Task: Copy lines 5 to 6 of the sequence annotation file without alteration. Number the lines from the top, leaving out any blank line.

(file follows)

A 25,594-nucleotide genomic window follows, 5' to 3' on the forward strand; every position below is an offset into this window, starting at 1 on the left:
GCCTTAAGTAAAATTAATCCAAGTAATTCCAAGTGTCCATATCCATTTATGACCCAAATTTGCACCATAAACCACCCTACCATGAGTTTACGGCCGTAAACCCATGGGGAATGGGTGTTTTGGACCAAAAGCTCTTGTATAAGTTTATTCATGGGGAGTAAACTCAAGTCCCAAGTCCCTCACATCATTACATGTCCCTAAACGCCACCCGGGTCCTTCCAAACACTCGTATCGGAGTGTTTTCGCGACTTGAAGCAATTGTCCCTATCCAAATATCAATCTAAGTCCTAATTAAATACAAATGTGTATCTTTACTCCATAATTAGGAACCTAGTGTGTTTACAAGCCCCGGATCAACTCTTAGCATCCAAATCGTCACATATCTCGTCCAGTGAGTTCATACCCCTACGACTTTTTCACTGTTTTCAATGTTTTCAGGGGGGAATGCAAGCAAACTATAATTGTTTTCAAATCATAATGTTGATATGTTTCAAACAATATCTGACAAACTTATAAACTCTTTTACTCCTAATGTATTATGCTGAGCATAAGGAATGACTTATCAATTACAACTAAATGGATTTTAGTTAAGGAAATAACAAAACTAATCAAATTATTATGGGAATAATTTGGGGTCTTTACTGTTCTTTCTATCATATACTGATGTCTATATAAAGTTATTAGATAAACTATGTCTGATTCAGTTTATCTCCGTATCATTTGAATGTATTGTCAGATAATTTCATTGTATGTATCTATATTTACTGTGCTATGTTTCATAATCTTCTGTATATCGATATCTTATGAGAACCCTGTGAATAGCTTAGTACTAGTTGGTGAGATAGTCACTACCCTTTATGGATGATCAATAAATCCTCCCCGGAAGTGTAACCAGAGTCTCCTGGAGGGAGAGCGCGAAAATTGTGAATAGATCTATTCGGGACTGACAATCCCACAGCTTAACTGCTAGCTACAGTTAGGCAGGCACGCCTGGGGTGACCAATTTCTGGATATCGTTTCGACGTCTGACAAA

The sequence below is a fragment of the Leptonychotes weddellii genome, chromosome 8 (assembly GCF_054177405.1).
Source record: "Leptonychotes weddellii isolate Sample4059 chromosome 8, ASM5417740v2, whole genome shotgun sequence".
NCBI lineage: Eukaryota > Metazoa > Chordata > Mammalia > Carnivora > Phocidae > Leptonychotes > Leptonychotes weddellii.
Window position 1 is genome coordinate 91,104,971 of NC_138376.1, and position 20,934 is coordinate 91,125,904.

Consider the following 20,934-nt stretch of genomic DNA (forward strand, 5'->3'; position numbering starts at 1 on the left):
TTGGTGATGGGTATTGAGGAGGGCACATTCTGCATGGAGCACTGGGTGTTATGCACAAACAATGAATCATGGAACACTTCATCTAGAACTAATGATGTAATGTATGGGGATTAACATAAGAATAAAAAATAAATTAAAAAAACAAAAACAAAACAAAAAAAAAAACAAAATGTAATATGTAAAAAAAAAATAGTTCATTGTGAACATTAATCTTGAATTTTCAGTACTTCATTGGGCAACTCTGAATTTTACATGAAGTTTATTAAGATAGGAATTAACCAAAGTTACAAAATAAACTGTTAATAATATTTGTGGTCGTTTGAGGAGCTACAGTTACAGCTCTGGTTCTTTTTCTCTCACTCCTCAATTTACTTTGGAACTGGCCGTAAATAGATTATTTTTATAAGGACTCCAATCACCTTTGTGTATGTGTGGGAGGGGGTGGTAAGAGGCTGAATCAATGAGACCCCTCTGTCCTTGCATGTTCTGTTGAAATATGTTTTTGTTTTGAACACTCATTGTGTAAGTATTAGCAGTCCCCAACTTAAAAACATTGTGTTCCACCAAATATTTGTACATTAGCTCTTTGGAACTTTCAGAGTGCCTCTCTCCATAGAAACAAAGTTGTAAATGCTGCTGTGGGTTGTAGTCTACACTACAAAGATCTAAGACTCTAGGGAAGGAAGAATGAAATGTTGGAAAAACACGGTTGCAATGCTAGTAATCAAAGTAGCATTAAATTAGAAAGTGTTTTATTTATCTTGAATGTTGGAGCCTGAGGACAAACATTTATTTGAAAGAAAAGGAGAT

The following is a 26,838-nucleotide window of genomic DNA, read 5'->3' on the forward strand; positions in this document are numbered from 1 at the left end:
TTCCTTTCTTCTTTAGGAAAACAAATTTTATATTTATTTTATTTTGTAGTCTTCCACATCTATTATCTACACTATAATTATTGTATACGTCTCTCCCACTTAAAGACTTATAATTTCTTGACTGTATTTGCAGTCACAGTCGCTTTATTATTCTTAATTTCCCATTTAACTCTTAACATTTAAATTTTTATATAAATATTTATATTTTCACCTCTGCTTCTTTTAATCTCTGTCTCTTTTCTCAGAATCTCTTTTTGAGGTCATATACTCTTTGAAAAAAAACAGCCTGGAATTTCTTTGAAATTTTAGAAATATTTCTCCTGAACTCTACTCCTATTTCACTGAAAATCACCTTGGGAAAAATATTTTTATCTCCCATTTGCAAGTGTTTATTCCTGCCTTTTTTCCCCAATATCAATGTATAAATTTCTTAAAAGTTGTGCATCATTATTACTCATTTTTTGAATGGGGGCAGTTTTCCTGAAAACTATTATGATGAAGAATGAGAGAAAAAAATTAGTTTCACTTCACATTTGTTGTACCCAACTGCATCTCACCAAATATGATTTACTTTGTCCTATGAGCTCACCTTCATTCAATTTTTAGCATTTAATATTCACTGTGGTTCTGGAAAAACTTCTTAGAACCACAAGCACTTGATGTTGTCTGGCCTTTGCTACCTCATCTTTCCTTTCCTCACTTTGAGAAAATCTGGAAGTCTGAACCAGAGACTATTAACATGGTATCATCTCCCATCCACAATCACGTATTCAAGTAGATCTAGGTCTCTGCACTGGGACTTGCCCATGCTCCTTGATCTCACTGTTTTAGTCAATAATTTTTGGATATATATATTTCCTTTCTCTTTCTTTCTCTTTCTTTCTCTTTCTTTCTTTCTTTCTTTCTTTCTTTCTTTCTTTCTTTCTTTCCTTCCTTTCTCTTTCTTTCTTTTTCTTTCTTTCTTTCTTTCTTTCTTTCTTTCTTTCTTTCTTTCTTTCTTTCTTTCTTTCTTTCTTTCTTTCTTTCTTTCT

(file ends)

NCBI lineage: Eukaryota > Metazoa > Chordata > Mammalia > Carnivora > Phocidae > Leptonychotes > Leptonychotes weddellii.
Window position 1 is genome coordinate 91,104,971 of NC_138376.1, and position 20,934 is coordinate 91,125,904.